On Tuesday the Bloomberg administration announced record low traffic deaths from 2000 to 2007, and claimed, if not in so many words, that city streets are safer than ever. But the numbers, included on a chart that accompanied this media release, also indicated that 23 cyclists died in 2007. That would make last year -- according to the data released Tuesday, at least -- the deadliest for riders in the eight year period shown.
But are those figures accurate? And in the context of the growing number of people cycling throughout the city, what do they mean?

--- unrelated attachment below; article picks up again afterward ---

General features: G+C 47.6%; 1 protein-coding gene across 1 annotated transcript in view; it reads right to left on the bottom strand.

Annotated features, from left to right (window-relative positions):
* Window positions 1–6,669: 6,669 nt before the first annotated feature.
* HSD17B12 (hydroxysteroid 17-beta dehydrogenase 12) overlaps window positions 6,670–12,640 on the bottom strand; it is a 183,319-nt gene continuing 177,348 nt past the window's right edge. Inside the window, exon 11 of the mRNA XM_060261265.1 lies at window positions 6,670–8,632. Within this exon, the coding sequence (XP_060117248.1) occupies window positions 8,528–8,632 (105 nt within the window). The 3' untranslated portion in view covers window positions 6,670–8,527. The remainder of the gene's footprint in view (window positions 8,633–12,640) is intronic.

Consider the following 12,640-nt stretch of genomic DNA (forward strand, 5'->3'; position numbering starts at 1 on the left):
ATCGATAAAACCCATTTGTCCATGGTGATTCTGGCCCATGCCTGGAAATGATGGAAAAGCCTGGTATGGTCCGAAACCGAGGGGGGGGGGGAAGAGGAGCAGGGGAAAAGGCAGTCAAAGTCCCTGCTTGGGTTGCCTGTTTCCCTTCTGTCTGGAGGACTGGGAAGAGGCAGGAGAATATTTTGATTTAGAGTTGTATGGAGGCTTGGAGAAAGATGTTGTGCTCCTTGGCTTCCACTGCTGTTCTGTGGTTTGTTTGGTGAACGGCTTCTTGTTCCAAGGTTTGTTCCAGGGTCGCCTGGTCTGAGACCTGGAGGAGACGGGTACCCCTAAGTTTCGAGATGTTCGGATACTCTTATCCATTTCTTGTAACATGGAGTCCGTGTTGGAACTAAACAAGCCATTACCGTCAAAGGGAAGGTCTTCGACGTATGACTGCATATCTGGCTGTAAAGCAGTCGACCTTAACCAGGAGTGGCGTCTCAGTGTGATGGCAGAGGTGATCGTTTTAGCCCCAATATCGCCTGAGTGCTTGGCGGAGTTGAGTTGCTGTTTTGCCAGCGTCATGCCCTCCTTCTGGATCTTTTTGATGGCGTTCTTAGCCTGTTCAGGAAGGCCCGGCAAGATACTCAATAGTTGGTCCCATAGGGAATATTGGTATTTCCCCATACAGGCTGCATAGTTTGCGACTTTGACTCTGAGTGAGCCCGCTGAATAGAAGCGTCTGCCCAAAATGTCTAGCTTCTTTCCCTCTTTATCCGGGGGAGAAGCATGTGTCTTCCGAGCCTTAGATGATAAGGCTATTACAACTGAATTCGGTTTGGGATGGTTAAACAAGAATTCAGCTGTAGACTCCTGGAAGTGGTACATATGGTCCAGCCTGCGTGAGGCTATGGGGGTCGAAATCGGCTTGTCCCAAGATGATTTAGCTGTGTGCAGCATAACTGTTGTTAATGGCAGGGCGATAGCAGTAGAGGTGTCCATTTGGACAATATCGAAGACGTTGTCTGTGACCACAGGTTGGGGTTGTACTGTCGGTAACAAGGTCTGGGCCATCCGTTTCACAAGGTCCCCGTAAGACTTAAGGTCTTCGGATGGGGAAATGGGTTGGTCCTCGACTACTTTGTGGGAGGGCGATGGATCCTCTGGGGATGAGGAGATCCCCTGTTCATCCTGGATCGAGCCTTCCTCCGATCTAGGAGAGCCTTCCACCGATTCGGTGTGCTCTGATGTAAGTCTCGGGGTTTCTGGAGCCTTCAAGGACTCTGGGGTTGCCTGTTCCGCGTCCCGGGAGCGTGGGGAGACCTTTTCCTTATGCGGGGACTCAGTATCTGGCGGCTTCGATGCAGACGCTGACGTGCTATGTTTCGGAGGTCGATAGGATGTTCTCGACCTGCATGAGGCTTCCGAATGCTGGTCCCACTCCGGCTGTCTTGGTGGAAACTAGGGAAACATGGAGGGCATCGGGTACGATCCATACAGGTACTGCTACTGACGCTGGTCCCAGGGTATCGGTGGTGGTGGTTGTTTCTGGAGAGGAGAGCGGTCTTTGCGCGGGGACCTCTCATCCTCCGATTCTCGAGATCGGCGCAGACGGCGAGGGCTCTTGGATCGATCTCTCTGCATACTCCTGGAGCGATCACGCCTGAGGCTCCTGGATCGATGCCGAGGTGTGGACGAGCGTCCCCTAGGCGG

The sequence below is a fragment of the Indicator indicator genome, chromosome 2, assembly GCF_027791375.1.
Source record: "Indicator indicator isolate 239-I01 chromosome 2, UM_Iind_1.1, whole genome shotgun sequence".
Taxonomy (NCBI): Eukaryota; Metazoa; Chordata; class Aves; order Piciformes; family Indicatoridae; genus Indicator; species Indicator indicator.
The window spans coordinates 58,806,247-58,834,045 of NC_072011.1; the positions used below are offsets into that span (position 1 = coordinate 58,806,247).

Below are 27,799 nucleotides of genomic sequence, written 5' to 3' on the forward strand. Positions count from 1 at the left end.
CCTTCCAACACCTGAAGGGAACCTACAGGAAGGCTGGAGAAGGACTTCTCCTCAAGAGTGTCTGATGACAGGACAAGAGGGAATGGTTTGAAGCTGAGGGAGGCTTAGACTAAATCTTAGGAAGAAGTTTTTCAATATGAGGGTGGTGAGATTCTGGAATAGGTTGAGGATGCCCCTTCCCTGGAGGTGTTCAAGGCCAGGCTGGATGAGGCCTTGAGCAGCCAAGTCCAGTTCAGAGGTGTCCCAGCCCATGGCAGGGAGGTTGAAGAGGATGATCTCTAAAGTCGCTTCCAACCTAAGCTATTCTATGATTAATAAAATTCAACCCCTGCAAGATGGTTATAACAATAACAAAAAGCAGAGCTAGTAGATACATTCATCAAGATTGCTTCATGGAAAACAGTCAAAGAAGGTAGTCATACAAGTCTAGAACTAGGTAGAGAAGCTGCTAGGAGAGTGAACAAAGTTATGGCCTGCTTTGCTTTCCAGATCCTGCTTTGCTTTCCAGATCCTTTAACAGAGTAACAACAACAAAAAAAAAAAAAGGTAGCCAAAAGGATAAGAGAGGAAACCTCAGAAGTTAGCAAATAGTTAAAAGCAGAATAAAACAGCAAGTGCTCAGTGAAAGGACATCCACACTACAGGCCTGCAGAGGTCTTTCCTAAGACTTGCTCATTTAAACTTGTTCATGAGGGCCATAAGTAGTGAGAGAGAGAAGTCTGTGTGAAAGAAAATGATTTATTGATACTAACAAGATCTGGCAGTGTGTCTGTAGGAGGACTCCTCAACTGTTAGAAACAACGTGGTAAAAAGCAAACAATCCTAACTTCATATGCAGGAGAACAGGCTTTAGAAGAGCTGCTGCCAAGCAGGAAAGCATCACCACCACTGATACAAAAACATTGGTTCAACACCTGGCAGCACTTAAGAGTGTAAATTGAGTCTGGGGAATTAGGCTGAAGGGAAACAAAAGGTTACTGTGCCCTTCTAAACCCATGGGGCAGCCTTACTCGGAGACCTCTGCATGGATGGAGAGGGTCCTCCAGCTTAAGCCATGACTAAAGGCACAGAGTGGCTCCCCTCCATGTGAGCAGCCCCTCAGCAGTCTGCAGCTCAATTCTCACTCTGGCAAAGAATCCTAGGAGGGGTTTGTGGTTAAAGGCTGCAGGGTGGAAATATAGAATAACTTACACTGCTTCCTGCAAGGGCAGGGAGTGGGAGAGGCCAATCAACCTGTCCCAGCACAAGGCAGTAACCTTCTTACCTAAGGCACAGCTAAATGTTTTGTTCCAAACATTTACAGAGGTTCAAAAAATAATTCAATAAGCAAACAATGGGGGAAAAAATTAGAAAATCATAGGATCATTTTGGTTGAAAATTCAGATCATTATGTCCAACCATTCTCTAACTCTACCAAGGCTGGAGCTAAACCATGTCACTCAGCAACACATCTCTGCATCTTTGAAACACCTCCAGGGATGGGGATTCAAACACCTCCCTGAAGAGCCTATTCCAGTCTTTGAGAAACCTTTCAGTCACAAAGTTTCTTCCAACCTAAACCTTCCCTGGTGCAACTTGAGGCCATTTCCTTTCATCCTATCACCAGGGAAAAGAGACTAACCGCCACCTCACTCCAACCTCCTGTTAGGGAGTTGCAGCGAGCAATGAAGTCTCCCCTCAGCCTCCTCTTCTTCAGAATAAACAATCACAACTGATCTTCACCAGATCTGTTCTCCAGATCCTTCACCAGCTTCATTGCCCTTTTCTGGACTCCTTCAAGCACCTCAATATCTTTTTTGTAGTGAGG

According to a 2006 joint report from DOT, NYPD and the Department of Health and Mental Hygiene (40-page pdf), 24 cyclists were killed in 2005, and 23 were killed in 2002. That doesn't match the figures released this week. And while it could be easy to assume that that only means the streets are even more dangerous than portrayed, such variations in the raw numbers don't necessarily mean much in terms of safety.
"The sample size is so small and standard deviation so little that T.A. has never found deaths to be an adequate indicator of safety trends," says Noah Budnick of Transportation Alternatives. "That's why we requested the city's 2006 report look at injuries too."
Comparing fatal crashes with daily ridership, Budnick says that the crash rate -- the number of deaths per cyclist -- shows a decline since 1985, which is as far back as T.A. has complete data sets for both ridership and fatalities.